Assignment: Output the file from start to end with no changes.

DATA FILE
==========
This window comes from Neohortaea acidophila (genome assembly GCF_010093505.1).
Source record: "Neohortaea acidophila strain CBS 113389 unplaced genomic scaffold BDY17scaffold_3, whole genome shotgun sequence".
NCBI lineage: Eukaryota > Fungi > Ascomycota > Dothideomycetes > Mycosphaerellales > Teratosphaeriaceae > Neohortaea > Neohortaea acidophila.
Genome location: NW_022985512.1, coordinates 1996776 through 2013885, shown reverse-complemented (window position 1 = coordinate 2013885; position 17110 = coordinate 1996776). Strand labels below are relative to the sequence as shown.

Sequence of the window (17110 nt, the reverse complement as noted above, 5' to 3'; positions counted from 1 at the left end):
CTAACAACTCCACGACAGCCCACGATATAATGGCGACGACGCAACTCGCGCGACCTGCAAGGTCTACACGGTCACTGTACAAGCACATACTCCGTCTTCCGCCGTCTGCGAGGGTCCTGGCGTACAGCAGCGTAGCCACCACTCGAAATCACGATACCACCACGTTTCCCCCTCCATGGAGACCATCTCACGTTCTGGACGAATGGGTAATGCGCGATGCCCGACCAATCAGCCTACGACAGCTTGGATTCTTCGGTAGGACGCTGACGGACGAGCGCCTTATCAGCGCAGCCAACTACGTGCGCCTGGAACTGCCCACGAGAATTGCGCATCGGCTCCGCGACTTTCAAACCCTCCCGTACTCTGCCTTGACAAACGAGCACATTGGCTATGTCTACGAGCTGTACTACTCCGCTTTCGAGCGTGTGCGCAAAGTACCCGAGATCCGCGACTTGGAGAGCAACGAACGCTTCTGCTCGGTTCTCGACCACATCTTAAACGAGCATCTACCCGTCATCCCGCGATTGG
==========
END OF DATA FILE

This window comes from Neohortaea acidophila (genome assembly GCF_010093505.1).
Source record: "Neohortaea acidophila strain CBS 113389 unplaced genomic scaffold BDY17scaffold_3, whole genome shotgun sequence".
NCBI lineage: Eukaryota > Fungi > Ascomycota > Dothideomycetes > Mycosphaerellales > Teratosphaeriaceae > Neohortaea > Neohortaea acidophila.
Genome location: NW_022985512.1, coordinates 1996776 through 2013885, shown reverse-complemented (window position 1 = coordinate 2013885; position 17110 = coordinate 1996776). Strand labels below are relative to the sequence as shown.

Sequence of the window (17110 nt, the reverse complement as noted above, 5' to 3'; positions counted from 1 at the left end):
CTAACAACTCCACGACAGCCCACGATATAATGGCGACGACGCAACTCGCGCGACCTGCAAGGTCTACACGGTCACTGTACAAGCACATACTCCGTCTTCCGCCGTCTGCGAGGGTCCTGGCGTACAGCAGCGTAGCCACCACTCGAAATCACGATACCACCACGTTTCCCCCTCCATGGAGACCATCTCACGTTCTGGACGAATGGGTAATGCGCGATGCCCGACCAATCAGCCTACGACAGCTTGGATTCTTCGGTAGGACGCTGACGGACGAGCGCCTTATCAGCGCAGCCAACTACGTGCGCCTGGAACTGCCCACGAGAATTGCGCATCGGCTCCGCGACTTTCAAACCCTCCCGTACTCTGCCTTGACAAACGAGCACATTGGCTATGTCTACGAGCTGTACTACTCCGCTTTCGAGCGTGTGCGCAAAGTACCCGAGATCCGCGACTTGGAGAGCAACGAACGCTTCTGCTCGGTTCTCGACCACATCTTAAACGAGCATCTACCCGTCATCCCGCGATTGG